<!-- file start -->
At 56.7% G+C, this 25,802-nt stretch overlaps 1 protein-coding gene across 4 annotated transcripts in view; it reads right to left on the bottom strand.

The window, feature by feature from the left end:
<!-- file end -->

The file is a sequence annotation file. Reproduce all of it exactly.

At 56.7% G+C, this 25,802-nt stretch overlaps 1 protein-coding gene across 4 annotated transcripts in view; it reads right to left on the bottom strand.

The window, feature by feature from the left end: